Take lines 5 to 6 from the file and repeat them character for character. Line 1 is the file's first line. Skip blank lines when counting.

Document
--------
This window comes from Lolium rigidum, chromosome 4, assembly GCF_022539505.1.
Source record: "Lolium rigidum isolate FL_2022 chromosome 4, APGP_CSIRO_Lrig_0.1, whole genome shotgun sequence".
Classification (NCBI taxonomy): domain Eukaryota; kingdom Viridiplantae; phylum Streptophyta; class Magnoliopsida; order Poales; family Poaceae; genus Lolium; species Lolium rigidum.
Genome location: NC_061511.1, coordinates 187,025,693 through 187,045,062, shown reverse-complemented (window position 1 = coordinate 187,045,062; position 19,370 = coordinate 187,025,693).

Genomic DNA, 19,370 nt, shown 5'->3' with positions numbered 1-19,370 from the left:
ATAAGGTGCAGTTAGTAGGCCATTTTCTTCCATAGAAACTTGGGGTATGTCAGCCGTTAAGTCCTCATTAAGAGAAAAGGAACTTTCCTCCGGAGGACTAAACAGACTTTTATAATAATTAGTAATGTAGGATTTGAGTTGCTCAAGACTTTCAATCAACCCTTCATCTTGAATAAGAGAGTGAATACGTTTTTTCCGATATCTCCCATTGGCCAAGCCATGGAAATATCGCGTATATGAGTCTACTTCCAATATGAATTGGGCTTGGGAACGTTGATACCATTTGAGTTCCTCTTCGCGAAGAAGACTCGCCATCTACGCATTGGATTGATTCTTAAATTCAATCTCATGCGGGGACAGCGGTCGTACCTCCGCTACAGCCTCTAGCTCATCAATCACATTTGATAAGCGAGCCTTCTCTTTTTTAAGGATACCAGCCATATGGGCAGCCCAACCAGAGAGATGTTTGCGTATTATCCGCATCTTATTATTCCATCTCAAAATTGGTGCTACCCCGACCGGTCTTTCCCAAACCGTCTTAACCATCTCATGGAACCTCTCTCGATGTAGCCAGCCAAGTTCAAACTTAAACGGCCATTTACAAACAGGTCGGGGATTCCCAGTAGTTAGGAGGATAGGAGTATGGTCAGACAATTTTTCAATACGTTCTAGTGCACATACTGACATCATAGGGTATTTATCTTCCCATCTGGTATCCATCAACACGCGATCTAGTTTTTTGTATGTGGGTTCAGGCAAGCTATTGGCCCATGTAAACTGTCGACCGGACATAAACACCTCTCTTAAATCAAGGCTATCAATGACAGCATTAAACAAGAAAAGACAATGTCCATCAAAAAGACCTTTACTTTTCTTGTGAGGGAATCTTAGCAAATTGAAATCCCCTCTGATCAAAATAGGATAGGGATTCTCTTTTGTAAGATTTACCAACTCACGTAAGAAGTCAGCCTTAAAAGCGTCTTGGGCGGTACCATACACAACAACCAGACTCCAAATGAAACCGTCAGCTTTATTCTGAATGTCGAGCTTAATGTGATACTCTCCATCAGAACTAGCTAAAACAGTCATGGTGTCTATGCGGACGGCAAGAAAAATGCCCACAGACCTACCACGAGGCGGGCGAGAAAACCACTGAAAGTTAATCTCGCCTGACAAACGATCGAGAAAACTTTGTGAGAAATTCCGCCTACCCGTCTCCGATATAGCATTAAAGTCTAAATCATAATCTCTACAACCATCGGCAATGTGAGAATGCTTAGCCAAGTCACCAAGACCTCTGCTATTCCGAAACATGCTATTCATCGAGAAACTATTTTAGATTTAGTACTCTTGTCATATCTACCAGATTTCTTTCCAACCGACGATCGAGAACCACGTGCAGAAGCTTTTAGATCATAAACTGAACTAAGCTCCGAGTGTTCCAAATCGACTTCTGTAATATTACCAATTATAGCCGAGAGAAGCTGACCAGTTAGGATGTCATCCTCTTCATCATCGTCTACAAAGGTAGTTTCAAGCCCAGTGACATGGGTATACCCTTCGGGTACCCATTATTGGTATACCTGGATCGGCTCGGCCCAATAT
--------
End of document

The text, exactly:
Genomic DNA, 19,370 nt, shown 5'->3' with positions numbered 1-19,370 from the left:
ATAAGGTGCAGTTAGTAGGCCATTTTCTTCCATAGAAACTTGGGGTATGTCAGCCGTTAAGTCCTCATTAAGAGAAAAGGAACTTTCCTCCGGAGGACTAAACAGACTTTTATAATAATTAGTAATGTAGGATTTGAGTTGCTCAAGACTTTCAATCAACCCTTCATCTTGAATAAGAGAGTGAATACGTTTTTTCCGATATCTCCCATTGGCCAAGCCATGGAAATATCGCGTATATGAGTCTACTTCCAATATGAATTGGGCTTGGGAACGTTGATACCATTTGAGTTCCTCTTCGCGAAGAAGACTCGCCATCTACGCATTGGATTGATTCTTAAATTCAATCTCATGCGGGGACAGCGGTCGTACCTCCGCTACAGCCTCTAGCTCATCAATCACATTTGATAAGCGAGCCTTCTCTTTTTTAAGGATACCAGCCATATGGGCAGCCCAACCAGAGAGATGTTTGCGTATTATCCGCATCTTATTATTCCATCTCAAAATTGGTGCTACCCCGACCGGTCTTTCCCAAACCGTCTTAACCATCTCATGGAACCTCTCTCGATGTAGCCAGCCAAGTTCAAACTTAAACGGCCATTTACAAACAGGTCGGGGATTCCCAGTAGTTAGGAGGATAGGAGTATGGTCAGACAATTTTTCAATACGTTCTAGTGCACATACTGACATCATAGGGTATTTATCTTCCCATCTGGTATCCATCAACACGCGATCTAGTTTTTTGTATGTGGGTTCAGGCAAGCTATTGGCCCATGTAAACTGTCGACCGGACATAAACACCTCTCTTAAATCAAGGCTATCAATGACAGCATTAAACAAGAAAAGACAATGTCCATCAAAAAGACCTTTACTTTTCTTGTGAGGGAATCTTAGCAAATTGAAATCCCCTCTGATCAAAATAGGATAGGGATTCTCTTTTGTAAGATTTACCAACTCACGTAAGAAGTCAGCCTTAAAAGCGTCTTGGGCGGTACCATACACAACAACCAGACTCCAAATGAAACCGTCAGCTTTATTCTGAATGTCGAGCTTAATGTGATACTCTCCATCAGAACTAGCTAAAACAGTCATGGTGTCTATGCGGACGGCAAGAAAAATGCCCACAGACCTACCACGAGGCGGGCGAGAAAACCACTGAAAGTTAATCTCGCCTGACAAACGATCGAGAAAACTTTGTGAGAAATTCCGCCTACCCGTCTCCGATATAGCATTAAAGTCTAAATCATAATCTCTACAACCATCGGCAATGTGAGAATGCTTAGCCAAGTCACCAAGACCTCTGCTATTCCGAAACATGCTATTCATCGAGAAACTATTTTAGATTTAGTACTCTTGTCATATCTACCAGATTTCTTTCCAACCGACGATCGAGAACCACGTGCAGAAGCTTTTAGATCATAAACTGAACTAAGCTCCGAGTGTTCCAAATCGACTTCTGTAATATTACCAATTATAGCCGAGAGAAGCTGACCAGTTAGGATGTCATCCTCTTCATCATCGTCTACAAAGGTAGTTTCAAGCCCAGTGACATGGGTATACCCTTCGGGTACCCATTATTGGTATACCTGGATCGGCTCGGCCCAATAT